Monday, May 2, 2016

Attending the 3rd Sea Level Rise summit in Ft. Lauderdale? Please. . . try to keep to the facts and avoid the hyperbole (especially attendees from Lake Worth)

Here is the link to a Miami Herald article by Jenny Staletovich on the Southeast Florida Regional Climate Compact meeting in Key West last December. Representatives from four south Florida counties (Palm Beach, Broward, Miami-Dade and Monroe) were part of the gathering which included some reports of good news amidst "doom and gloom of climate change" from across the region. Lake Worth and Palm Beach County were mentioned in the article albeit with glaring errors:

     "Around the region, they [local, state and federal officials] said, advances are being made in the war on rising seas, and not just in Miami Beach where pumps have drawn national attention.
     In Fort Lauderdale, sea walls are being built higher. Palm Beach County teamed up with Lake Worth to replace a crumbling sea wall protecting a municipal golf course with a 'living shoreline' inhabited by wildlife."

First, there is no seawall "protecting" the City's golf course. That job is being done by mangroves, sea grass, and other natural processes. Second, I have no knowledge of a "crumbling sea wall" along our Intracoastal waterway. If it is crumbling it's news to me and I bet a lot of officials in Palm Beach County as well. If it was "crumbling" wouldn't warning signs be installed to protect the community? And lastly, the "living shoreline" is at Bryant Park, south of the City's golf course and also south of the Lake Worth bridge.  

Wonder who supplied the reporter with all this false information?

In short, the "living shoreline" has nothing whatever to do with climate change or the rising sea level debate. That effort is about restoring the environment for native plants and animals such as birds. The City's municipal golf course floods from time to time and has throughout its history. I've heard reports of golfers seeing schools of snook in large low-lying parts of the course. If you didn't know, the golf course was originally designed for water run-off from western parts of the City and only later was in-fill added to create a golf course.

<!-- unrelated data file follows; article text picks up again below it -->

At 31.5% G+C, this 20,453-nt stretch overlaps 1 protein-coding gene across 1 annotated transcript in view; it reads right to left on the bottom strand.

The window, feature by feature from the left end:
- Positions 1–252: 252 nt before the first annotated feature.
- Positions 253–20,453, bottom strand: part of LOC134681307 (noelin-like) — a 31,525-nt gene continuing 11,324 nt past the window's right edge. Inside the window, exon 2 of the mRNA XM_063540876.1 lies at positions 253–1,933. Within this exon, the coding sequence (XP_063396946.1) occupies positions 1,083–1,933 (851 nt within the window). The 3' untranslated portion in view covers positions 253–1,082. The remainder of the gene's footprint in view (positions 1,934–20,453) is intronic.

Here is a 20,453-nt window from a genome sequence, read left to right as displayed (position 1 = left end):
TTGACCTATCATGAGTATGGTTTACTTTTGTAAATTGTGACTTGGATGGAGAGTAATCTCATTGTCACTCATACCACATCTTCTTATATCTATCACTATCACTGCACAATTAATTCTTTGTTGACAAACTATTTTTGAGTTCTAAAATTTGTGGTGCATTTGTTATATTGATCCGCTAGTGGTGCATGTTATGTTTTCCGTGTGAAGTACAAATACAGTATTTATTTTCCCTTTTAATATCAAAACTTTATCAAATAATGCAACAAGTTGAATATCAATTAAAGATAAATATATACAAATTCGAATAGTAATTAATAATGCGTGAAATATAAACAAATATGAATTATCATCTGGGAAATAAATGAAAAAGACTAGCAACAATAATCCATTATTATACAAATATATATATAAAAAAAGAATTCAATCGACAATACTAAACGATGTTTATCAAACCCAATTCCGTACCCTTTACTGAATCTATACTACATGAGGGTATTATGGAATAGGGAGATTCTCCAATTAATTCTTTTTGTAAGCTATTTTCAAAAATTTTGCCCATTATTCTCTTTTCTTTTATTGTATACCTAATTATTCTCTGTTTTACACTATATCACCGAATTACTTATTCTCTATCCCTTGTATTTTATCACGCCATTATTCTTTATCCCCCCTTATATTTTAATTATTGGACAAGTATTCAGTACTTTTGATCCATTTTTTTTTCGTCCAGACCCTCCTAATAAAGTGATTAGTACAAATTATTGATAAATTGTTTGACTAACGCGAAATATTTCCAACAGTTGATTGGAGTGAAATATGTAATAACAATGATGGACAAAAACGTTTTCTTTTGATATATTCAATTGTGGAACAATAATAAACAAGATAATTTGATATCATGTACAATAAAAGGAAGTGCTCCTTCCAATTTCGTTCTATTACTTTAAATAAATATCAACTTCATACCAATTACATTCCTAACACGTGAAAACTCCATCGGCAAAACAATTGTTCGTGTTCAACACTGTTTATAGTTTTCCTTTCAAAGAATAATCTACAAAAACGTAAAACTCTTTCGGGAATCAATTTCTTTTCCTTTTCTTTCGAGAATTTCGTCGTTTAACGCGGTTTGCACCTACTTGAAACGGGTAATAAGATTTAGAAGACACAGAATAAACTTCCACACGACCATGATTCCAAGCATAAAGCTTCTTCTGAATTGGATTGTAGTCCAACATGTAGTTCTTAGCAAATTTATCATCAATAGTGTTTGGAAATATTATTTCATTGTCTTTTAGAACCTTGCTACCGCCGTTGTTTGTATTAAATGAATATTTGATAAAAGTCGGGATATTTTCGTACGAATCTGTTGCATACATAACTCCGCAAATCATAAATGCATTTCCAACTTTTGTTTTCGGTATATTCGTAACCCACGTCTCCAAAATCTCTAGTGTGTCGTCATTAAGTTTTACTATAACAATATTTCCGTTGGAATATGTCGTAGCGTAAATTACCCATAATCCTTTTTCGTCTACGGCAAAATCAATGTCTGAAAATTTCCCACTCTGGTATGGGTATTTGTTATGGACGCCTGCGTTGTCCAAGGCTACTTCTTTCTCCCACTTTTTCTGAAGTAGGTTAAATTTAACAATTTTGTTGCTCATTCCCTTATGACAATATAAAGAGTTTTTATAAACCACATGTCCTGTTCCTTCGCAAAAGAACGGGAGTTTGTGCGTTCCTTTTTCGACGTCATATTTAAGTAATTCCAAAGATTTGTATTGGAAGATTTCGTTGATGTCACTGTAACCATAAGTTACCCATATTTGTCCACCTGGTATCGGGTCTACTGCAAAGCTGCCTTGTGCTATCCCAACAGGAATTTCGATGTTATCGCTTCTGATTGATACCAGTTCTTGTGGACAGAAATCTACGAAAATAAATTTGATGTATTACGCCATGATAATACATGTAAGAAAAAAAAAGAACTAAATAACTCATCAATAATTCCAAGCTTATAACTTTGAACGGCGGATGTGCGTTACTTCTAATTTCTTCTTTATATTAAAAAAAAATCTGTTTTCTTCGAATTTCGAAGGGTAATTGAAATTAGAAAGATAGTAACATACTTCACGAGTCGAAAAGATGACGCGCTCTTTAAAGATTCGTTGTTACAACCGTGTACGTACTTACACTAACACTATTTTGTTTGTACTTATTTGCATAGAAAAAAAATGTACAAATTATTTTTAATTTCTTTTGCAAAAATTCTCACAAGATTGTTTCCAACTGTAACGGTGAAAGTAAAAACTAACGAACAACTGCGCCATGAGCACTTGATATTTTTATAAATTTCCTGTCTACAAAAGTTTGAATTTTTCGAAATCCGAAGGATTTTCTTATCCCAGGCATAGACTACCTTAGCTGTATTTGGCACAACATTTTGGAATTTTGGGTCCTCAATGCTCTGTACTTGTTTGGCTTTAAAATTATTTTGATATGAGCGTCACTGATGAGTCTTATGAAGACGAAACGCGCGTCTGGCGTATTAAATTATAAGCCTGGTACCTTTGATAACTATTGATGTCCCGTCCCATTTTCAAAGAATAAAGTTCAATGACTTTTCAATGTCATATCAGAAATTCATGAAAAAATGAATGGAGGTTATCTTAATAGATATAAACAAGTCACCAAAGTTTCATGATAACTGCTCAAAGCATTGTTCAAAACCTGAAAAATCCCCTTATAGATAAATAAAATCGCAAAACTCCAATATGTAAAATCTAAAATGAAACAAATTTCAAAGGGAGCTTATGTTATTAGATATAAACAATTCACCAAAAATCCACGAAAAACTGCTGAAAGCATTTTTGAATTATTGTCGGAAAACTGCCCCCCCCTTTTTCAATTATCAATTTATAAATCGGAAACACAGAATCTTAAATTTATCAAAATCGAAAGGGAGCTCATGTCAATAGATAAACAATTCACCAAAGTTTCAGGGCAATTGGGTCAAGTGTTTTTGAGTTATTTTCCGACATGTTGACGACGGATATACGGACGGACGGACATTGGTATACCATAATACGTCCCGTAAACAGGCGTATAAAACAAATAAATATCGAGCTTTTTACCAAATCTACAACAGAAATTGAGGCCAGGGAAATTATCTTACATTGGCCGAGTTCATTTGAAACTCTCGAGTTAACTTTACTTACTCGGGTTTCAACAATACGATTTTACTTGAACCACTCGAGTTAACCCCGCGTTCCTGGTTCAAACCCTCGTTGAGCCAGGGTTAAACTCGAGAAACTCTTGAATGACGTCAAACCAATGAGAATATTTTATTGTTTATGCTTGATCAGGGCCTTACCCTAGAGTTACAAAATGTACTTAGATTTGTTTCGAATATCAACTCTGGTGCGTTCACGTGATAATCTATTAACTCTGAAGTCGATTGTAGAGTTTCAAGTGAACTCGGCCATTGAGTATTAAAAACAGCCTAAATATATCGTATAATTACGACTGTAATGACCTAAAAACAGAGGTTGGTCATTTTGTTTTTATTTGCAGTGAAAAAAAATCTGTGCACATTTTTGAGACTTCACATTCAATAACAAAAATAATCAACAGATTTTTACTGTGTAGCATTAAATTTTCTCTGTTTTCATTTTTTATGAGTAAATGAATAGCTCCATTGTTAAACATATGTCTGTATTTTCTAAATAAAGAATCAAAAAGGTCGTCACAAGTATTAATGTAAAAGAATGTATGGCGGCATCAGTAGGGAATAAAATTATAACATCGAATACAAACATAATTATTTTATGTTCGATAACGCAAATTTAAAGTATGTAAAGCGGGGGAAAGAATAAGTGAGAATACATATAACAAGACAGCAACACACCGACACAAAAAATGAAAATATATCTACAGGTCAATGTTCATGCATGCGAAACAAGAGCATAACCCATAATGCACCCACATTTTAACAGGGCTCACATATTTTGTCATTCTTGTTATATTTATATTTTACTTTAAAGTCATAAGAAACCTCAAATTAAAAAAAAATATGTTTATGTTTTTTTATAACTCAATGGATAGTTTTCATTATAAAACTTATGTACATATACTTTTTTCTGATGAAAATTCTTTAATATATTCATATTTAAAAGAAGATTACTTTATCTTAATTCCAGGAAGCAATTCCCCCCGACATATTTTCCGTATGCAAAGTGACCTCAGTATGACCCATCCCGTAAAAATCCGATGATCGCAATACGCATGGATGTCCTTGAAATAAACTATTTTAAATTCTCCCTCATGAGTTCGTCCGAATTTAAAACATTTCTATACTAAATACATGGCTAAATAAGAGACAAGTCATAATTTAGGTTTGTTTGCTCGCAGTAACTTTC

Lake Worth City Manager Michael Bornstein and Mayor Pam Triolo: The City's golf course made the news.
Whether or not any Lake Worth residents will be attending the sea level rise summit in Ft. Lauderdale beginning tomorrow (5/3) isn't known as yet but hopefully, if any do, they'll keep to the facts and avoid the hyperbole/myth-making such as claims that the City of Lake Worth is cutting down mangroves. That's not true despite what was said at a recent Treasure Coast Regional Planning Council meeting.

And perhaps if Lake Worth Commissioner Christopher McVoy, PhD, attends the summit this week he can explain why the City never properly inspected our beach seawall when the Casino was rebuilt and why the structure isn't on pilings, especially with the prospect of coastal erosion and any possible rise in sea levels. And there's also the failed bond vote in 2014, thanks in part to McVoy, which would have made this City more 'resilient' if we should have a hurricane strike this year. Look in the right-hand column of this blog for "Sea level rise, North 'J' St. in Lake Worth, and 2014 bond vote that failed by just 25 votes. . ." to read all about that.